Java Performance – How do I write a large array to disk/SD card with high performance?

Java Performance – How do I write a large array to disk/SD card with high performance? … here is a solution to the problem.

Java Performance – How do I write a large array to disk/SD card with high performance?

Is there a way in Java to write a large array of integers to disk? I’m doing this on Android and haven’t found anything close to native C code yet.

The resulting file does not need to be ported to a different machine in a different representation, so logically it is enough to write a large number of the underlying bytes. But I don’t know how to do this efficiently from Java.

I tried searching online and tested the following:

  • Serialization – Very slow as expected.
  • With NIO – still slow – Android traces show one operation at a time per integer:

Thanks in advance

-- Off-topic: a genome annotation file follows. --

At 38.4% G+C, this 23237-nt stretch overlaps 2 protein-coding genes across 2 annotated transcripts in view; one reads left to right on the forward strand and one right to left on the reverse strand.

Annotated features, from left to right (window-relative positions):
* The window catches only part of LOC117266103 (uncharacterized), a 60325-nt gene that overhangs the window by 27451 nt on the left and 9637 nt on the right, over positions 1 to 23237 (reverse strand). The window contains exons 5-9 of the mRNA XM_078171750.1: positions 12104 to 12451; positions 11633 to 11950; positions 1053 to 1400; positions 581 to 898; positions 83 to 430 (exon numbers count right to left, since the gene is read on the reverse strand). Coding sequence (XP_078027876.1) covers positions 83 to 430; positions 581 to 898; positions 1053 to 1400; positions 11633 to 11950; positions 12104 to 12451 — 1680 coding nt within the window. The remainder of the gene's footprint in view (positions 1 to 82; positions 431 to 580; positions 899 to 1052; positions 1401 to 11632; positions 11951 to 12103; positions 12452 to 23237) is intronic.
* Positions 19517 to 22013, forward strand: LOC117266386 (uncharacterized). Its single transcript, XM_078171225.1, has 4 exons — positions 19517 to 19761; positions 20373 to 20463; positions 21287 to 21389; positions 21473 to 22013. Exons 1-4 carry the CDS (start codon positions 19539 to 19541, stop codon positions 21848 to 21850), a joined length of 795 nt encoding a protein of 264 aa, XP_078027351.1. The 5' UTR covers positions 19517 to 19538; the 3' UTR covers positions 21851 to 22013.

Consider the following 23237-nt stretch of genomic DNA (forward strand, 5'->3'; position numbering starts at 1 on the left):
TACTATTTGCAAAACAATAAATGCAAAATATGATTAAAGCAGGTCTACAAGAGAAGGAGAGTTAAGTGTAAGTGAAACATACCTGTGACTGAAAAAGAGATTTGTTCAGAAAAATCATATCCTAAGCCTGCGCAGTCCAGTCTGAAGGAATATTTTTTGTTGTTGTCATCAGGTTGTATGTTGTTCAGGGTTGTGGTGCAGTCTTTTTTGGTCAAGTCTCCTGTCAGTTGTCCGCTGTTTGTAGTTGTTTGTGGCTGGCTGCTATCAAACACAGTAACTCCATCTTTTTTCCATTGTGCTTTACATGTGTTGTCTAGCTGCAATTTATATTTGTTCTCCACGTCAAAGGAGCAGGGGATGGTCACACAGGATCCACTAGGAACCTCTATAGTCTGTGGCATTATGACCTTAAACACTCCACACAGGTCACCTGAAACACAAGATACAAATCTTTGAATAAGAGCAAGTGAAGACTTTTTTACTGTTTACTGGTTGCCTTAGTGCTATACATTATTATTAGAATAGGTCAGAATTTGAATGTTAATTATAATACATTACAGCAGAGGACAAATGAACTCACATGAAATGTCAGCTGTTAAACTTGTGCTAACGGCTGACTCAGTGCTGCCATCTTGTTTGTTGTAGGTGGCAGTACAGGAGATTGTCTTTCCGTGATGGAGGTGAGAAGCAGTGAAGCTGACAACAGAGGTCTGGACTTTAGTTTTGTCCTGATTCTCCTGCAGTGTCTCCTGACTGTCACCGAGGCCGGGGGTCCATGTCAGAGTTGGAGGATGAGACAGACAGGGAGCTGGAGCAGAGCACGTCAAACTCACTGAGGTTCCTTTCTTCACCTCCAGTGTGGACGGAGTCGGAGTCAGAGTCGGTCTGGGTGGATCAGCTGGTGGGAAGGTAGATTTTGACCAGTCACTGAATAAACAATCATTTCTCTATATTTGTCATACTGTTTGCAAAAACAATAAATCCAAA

NIO code:

int[] array = new array[10000000];


raf = new RandomAccessFile(ti.testFileName, "rw");
chan = raf.getChannel();
MappedByteBuffer out =, 0, array.length*4);
ib = out.asIntBuffer();


You say it’s slow, but the speed will most likely depend on the speed of your disk subsystem. You should be able to write 40 MB to a normal disk in about half a second to commit to disk.

The following uses NIO, which takes 665 ms to write and 62 ms on a workstation. Reads and writes shuffle the same amount of data, but reads can fetch data from the operating system cache, with the difference being the time it takes to write to disk.

int[] ints = new int[10 * 1000 * 1000];
long start = System.nanoTime();

ByteBuffer byteBuffer = ByteBuffer.allocateDirect(ints.length*4+4);
IntBuffer intBuffer = byteBuffer.asIntBuffer();

FileChannel fc = new FileOutputStream("main.dat").getChannel();
long time = System.nanoTime() - start;
System.out.println("Write time " + time / 1000 / 1000 + " ms.");

long start2 = System.nanoTime();
FileChannel fc2 = new FileInputStream("main.dat").getChannel();
ByteBuffer lengthBuffer = ByteBuffer.allocate(4);
int length = lengthBuffer.getInt(0);

int[] ints2 = new int[length];
ByteBuffer buffer2 = ByteBuffer.allocateDirect(length*4);
while(buffer2.remaining()>0 && > 0);
long time2 = System.nanoTime() - start2;
System.out.println("Read time " + time2 / 1000 / 1000 + " ms.");

I’ve added the length to the beginning of the file, so I don’t have to assume it. By the way: I’ve fixed the error in the write.

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